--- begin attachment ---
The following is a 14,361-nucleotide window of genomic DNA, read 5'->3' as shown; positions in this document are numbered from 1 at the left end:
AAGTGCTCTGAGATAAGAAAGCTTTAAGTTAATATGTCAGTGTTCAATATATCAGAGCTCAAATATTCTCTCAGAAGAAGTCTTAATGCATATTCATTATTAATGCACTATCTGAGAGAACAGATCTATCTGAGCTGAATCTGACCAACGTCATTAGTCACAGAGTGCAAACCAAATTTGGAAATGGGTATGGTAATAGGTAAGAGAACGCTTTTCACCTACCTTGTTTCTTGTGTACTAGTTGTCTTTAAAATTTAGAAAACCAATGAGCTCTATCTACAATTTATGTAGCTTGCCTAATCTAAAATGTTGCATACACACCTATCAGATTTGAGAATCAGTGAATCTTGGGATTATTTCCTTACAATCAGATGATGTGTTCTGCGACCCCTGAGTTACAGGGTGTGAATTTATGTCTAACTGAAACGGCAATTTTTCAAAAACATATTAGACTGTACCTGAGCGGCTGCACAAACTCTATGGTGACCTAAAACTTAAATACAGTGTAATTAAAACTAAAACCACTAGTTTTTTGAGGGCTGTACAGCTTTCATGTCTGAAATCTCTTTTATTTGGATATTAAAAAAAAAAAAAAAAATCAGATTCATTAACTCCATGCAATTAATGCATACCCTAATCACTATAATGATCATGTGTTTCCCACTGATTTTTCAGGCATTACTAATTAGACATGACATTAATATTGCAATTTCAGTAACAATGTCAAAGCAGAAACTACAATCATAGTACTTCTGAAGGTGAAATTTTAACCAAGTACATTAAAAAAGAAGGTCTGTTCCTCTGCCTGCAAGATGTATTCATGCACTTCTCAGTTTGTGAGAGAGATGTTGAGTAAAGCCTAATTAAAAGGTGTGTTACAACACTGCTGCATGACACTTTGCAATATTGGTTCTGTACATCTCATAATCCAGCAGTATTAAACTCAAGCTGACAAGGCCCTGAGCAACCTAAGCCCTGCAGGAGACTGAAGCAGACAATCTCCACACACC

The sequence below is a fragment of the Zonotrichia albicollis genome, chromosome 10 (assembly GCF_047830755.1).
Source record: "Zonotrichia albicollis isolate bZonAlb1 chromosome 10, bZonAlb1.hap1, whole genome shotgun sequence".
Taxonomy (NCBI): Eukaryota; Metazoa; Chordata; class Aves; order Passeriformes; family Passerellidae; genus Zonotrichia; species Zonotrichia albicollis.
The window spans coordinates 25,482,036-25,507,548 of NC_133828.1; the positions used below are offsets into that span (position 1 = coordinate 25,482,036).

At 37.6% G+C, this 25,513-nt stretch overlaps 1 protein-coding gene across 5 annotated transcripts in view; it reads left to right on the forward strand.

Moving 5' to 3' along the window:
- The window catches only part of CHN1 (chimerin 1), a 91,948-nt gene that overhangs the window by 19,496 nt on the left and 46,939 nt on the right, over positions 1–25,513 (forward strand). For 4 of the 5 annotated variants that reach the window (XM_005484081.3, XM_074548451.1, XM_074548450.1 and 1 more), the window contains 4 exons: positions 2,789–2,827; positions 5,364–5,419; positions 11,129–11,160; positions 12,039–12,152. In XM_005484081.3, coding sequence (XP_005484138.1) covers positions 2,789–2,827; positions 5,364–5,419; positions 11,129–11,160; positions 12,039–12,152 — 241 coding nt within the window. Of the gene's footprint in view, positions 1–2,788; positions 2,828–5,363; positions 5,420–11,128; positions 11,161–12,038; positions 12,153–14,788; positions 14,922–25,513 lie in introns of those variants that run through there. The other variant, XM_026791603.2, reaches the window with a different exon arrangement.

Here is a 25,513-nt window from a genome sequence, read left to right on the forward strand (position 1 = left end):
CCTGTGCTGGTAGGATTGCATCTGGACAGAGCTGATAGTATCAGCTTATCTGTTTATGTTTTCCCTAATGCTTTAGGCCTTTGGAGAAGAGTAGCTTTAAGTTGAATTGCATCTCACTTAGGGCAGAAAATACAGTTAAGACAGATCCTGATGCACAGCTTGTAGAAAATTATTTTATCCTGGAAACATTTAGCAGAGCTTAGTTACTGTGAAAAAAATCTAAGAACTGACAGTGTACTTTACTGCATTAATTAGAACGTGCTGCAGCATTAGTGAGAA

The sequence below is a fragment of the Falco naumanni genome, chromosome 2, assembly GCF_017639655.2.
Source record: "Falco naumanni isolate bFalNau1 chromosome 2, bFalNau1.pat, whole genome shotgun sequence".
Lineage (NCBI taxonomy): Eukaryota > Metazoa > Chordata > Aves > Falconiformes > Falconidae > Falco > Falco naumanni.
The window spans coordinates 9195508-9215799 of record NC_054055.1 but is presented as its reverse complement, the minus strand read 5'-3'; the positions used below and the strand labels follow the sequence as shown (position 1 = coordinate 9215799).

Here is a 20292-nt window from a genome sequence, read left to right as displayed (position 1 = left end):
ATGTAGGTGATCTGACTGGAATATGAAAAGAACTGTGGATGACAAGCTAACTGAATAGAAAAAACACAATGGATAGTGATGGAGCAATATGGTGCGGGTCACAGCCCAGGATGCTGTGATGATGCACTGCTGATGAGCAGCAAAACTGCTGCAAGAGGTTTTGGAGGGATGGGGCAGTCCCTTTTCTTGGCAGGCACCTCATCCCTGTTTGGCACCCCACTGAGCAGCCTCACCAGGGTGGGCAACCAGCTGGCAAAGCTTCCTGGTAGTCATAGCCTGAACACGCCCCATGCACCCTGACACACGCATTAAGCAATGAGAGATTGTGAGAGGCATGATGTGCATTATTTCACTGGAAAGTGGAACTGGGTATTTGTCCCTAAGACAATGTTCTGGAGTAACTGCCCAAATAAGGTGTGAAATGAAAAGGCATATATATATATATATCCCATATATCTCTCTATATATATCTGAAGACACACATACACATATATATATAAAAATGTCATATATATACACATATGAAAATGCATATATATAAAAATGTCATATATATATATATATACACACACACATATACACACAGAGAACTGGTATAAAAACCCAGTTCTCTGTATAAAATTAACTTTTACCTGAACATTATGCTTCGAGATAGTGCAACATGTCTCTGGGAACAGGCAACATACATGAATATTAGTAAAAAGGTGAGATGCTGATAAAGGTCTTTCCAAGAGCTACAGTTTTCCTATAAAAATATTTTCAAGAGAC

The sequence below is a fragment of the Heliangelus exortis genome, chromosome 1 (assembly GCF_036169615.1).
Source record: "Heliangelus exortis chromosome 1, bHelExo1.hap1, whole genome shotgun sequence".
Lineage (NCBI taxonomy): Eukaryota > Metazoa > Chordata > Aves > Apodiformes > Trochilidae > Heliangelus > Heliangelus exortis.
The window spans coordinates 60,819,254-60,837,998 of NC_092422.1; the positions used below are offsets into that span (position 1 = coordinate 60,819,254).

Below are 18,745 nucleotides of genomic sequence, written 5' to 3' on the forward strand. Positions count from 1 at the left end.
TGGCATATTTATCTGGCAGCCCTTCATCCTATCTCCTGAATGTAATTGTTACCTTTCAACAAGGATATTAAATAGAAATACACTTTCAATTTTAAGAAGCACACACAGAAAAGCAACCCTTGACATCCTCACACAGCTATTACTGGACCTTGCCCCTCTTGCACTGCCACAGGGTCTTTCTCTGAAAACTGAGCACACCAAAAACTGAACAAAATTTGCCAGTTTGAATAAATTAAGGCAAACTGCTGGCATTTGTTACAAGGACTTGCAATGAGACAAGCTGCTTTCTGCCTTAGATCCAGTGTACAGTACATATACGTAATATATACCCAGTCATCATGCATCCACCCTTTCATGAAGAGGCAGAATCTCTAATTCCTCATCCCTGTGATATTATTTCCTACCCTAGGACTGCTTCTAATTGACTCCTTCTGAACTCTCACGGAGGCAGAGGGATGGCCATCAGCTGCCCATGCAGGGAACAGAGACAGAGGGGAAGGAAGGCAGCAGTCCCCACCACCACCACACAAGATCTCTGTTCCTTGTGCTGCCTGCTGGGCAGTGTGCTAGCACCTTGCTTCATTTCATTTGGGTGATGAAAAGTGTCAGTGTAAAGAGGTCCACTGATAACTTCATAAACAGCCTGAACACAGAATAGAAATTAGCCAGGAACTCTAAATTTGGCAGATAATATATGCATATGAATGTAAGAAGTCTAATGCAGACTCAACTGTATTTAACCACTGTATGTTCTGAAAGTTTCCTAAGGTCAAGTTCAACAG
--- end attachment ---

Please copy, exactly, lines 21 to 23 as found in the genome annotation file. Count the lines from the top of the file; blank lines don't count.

The window spans coordinates 60,819,254-60,837,998 of NC_092422.1; the positions used below are offsets into that span (position 1 = coordinate 60,819,254).

Below are 18,745 nucleotides of genomic sequence, written 5' to 3' on the forward strand. Positions count from 1 at the left end.
TGGCATATTTATCTGGCAGCCCTTCATCCTATCTCCTGAATGTAATTGTTACCTTTCAACAAGGATATTAAATAGAAATACACTTTCAATTTTAAGAAGCACACACAGAAAAGCAACCCTTGACATCCTCACACAGCTATTACTGGACCTTGCCCCTCTTGCACTGCCACAGGGTCTTTCTCTGAAAACTGAGCACACCAAAAACTGAACAAAATTTGCCAGTTTGAATAAATTAAGGCAAACTGCTGGCATTTGTTACAAGGACTTGCAATGAGACAAGCTGCTTTCTGCCTTAGATCCAGTGTACAGTACATATACGTAATATATACCCAGTCATCATGCATCCACCCTTTCATGAAGAGGCAGAATCTCTAATTCCTCATCCCTGTGATATTATTTCCTACCCTAGGACTGCTTCTAATTGACTCCTTCTGAACTCTCACGGAGGCAGAGGGATGGCCATCAGCTGCCCATGCAGGGAACAGAGACAGAGGGGAAGGAAGGCAGCAGTCCCCACCACCACCACACAAGATCTCTGTTCCTTGTGCTGCCTGCTGGGCAGTGTGCTAGCACCTTGCTTCATTTCATTTGGGTGATGAAAAGTGTCAGTGTAAAGAGGTCCACTGATAACTTCATAAACAGCCTGAACACAGAATAGAAATTAGCCAGGAACTCTAAATTTGGCAGATAATATATGCATATGAATGTAAGAAGTCTAATGCAGACTCAACTGTATTTAACCACTGTATGTTCTGAAAGTTTCCTAAGGTCAAGTTCAACAG